it’s really gone.

It’s gone. And I am totally devastated. Is it weird to have that kind of reaction to a store closing? Maybe. But, ear X-tacy was so much more than a store in Louisville for the past 26 years. It was a community of music loving people and now I feel like our home has vanished without warning. No time to prepare our hearts or say one last goodbye. My head understand that it is a reflection on the changing times in the music industry, but my heart is aching.

I could go on for days about what ear X-tacy meant in my life.  But what hurts now more than anything is that my kids won’t get to grow up with the embracing, supportive, local music store. Our family has experienced some amazing moments there. One that stands out strongly in my mind was when Josh Ritter played an in-store  on May 17, 2010.  I had to sign my eldest, who was in 1st grade at the time, out of school early to make it to the show on-time. It was one of those ‘good Mom vs. music Mom’ moments and I am so glad to say that music Mom won out! My youngest and strongest rocker was just over 2 years old at the time and strapped in the front pack, so that he wouldn’t rush the stage and take Josh down with hugs! We played Josh Ritter’s music on a regular basis at the house (still do!), so the kids all knew it and my little guy just kept saying, “lala”. He was a very late talker and when he said “lala”, it meant he wanted to listen to Josh. So, to see him perform in the intimate setting of ear X-tacy was mind-blowing for my little 2 year old! But, there is more. We stayed after and got to meet Josh. He was gracious, patient and unbelievable. He got down on his knees to meet each of the kiddos and talked directly to them. He gave them guitar pics. And high fives. My little rocker still talks about the high five! He signed our CD: “to a rock n roll family”. It was an experience my family will never forget.

When you walked into ear X-tacy, there was always such a welcoming feel. I am sure I often looked like a spectacle bring my foursome in, but some days I just needed some music to make it through and ear X-tacy was the answer. I was always greeted with a friendly smile and hello. In fact, if I miraculously entered by myself, I was usually asked where my crew was. They provided such a special place that never made me second guess bringing my kids to in-stores. It is because of them that my kids have been exposed to so many very talented bands in a live setting. Usually, kids aren’t welcome in the concert setting, but ear X-tacy opened a whole new world. And I will never be able to repay my gratitude. It was at the Abigail Washburn in-store that my little guy became enthralled with her super-sized banjo! He had never seen anything like it before!  Another one of our favorite in-stores was when Daniel Martin Moore and Dan Dorff performed at the Loop and we got a very up-close view of some outstanding music when the Dans stepped off stage and right in front of where we were sitting…kids were hooked!! (the redheads briefly shown are mine!)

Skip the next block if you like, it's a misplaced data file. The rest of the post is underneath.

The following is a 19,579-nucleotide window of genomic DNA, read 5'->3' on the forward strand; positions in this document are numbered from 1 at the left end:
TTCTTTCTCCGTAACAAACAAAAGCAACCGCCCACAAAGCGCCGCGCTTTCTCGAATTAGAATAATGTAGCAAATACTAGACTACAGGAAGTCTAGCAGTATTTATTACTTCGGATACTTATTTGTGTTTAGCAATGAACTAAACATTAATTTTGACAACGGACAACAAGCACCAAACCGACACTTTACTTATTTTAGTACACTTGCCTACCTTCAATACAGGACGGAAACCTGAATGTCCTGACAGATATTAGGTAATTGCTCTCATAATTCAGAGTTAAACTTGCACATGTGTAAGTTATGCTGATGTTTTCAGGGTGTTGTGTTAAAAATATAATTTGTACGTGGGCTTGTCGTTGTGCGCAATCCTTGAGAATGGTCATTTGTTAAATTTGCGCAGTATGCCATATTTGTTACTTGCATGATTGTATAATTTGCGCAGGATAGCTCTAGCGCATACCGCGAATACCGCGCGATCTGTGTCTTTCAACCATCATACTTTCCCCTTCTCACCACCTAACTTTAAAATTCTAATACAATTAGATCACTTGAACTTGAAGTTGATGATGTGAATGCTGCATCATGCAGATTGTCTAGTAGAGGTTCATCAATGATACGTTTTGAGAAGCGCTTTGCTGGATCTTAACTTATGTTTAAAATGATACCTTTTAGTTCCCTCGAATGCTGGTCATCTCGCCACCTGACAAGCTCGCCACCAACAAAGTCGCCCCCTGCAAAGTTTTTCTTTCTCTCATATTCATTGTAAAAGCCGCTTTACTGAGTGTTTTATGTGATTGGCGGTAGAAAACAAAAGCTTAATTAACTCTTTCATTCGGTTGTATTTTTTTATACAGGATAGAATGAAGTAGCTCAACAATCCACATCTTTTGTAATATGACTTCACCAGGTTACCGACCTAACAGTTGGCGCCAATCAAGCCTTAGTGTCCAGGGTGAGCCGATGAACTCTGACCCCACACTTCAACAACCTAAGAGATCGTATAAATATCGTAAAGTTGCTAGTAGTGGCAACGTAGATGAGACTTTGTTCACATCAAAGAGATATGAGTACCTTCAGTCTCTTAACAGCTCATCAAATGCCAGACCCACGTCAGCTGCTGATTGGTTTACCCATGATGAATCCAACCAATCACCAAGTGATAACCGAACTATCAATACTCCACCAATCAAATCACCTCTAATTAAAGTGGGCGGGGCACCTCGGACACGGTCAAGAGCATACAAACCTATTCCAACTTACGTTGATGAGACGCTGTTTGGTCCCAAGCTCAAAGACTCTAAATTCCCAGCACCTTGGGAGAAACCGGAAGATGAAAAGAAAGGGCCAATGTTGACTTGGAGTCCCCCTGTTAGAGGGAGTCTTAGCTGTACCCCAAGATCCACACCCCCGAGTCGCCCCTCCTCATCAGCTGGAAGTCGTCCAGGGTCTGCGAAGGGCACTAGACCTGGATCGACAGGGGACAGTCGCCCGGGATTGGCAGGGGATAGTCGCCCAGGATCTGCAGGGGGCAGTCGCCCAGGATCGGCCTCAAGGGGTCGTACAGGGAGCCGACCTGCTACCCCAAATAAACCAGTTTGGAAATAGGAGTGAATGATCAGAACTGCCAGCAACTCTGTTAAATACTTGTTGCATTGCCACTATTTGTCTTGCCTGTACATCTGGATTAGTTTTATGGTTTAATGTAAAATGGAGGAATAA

ear X-tacy was so supportive to the local music scene. Sure, they got some great national artists in. I loved seeing Matisyahu and Dawes perform there earlier this year! But ear X-tacy was always there to help the local artists. It was a great family event when we got to see our cousins’ band, Adventure, play there. And even more fun when we walked into the Loop store shortly after it opened and found our cousin, Alex Clark‘s CD on display, with Adventure in the background.

I had recently asked Ben Sollee what ear X-tacy meant to him…this was before the closing, but his elegant words sum up how many people thought of ear X-tacy and are too good not to share:

“As an independent musician I spend a tremendous amount of time working with social media, blogs, online magazines, and every other kind of virtual community you can imagine. But there’s a lonely quality to those adventures. There’s still nothing like walking in to my favorite record store and seeing what’s on the shelves… seeing handmade displays constructed lovingly for an employee’s favorite artist, getting advise on new music, finding old recordings that no one else cared to listen to… it’s all tangible. It’s personal. It’s a place we’re a physical community gathers to share ideas and passions. It may not always be profitable to sell recorded music, but there will always be a place for a record store that can curate and share essential art in the communtiy.” – Ben Sollee

It is a little hard to watch this movie trailer for Brick and Mortar and Love, knowing that ear X-tacy is no longer…it is exactly what they were trying to prevent.

I, too, wish it weren’t time for ear X-tacy to die. RIP. You will be missed more than anyone realizes. You have been an influential factor in the lives of so many and I wish Louisville didn’t have to let go. I am sure I will get to the point where I can look back and be happy about my time and experiences at ear X-tacy, but right now, I am just too sad to think of anything other than the hole ear X-tacy’s departure is leaving in the community and future. I was counting on my little rocker growing up with ear X-tacy and fulfilling his often talked about dream of performing on their stage. It was one of the first things he asked about when I told him it was closed…”what about the stage? I want to play there. Will bands still play?” No, my sweet boy, they will not.  I hope somehow that the Louisville music scene can come together and move that stage so that it doesn’t get lost forever.